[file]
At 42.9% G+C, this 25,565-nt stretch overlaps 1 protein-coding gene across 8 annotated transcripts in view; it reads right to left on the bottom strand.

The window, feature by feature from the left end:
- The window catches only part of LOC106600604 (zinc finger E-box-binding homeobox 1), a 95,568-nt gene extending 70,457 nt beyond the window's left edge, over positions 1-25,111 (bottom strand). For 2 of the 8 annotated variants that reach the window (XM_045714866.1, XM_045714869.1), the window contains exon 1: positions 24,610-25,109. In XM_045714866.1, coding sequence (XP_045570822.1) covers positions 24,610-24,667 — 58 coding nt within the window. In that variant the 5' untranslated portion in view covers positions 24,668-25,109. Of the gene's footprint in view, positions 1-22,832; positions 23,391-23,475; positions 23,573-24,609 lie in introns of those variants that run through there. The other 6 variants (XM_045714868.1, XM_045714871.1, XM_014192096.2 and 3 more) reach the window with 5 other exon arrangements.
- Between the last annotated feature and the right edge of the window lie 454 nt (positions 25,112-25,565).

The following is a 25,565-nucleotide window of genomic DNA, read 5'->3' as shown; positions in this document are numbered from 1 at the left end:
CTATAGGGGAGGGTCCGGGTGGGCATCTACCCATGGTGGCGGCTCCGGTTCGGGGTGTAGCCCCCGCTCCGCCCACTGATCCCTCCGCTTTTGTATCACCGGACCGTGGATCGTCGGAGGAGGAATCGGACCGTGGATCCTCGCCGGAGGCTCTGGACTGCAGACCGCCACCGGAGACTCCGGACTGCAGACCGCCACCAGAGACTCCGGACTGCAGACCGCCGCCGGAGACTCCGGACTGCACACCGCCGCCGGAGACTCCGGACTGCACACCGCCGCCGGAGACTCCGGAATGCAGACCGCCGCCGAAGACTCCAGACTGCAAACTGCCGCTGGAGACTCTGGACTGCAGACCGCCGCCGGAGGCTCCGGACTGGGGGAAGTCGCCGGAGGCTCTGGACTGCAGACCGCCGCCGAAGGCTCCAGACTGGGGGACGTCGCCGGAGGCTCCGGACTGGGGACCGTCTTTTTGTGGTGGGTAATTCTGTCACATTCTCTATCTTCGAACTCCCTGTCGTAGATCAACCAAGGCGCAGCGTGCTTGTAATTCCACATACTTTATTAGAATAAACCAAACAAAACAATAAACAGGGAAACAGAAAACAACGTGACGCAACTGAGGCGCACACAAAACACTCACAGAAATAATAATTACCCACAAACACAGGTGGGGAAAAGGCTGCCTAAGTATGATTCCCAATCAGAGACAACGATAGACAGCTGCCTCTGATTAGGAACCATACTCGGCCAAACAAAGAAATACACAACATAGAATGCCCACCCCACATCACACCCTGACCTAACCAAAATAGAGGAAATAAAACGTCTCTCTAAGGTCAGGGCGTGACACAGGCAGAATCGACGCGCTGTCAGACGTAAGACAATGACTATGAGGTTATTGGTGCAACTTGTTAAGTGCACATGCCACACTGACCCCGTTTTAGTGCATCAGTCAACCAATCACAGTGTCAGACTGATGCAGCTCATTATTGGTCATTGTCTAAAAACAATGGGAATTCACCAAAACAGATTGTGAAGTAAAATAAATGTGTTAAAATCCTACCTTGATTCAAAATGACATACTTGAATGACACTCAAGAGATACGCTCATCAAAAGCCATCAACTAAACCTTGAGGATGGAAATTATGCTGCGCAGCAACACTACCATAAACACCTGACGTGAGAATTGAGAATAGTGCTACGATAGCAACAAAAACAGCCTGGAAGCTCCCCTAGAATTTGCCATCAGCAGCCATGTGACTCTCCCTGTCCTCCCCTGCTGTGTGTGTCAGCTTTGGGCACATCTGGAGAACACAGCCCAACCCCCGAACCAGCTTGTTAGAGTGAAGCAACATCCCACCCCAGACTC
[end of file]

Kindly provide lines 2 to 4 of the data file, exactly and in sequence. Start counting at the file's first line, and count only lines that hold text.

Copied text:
The window, feature by feature from the left end:
- The window catches only part of LOC106600604 (zinc finger E-box-binding homeobox 1), a 95,568-nt gene extending 70,457 nt beyond the window's left edge, over positions 1-25,111 (bottom strand). For 2 of the 8 annotated variants that reach the window (XM_045714866.1, XM_045714869.1), the window contains exon 1: positions 24,610-25,109. In XM_045714866.1, coding sequence (XP_045570822.1) covers positions 24,610-24,667 — 58 coding nt within the window. In that variant the 5' untranslated portion in view covers positions 24,668-25,109. Of the gene's footprint in view, positions 1-22,832; positions 23,391-23,475; positions 23,573-24,609 lie in introns of those variants that run through there. The other 6 variants (XM_045714868.1, XM_045714871.1, XM_014192096.2 and 3 more) reach the window with 5 other exon arrangements.
- Between the last annotated feature and the right edge of the window lie 454 nt (positions 25,112-25,565).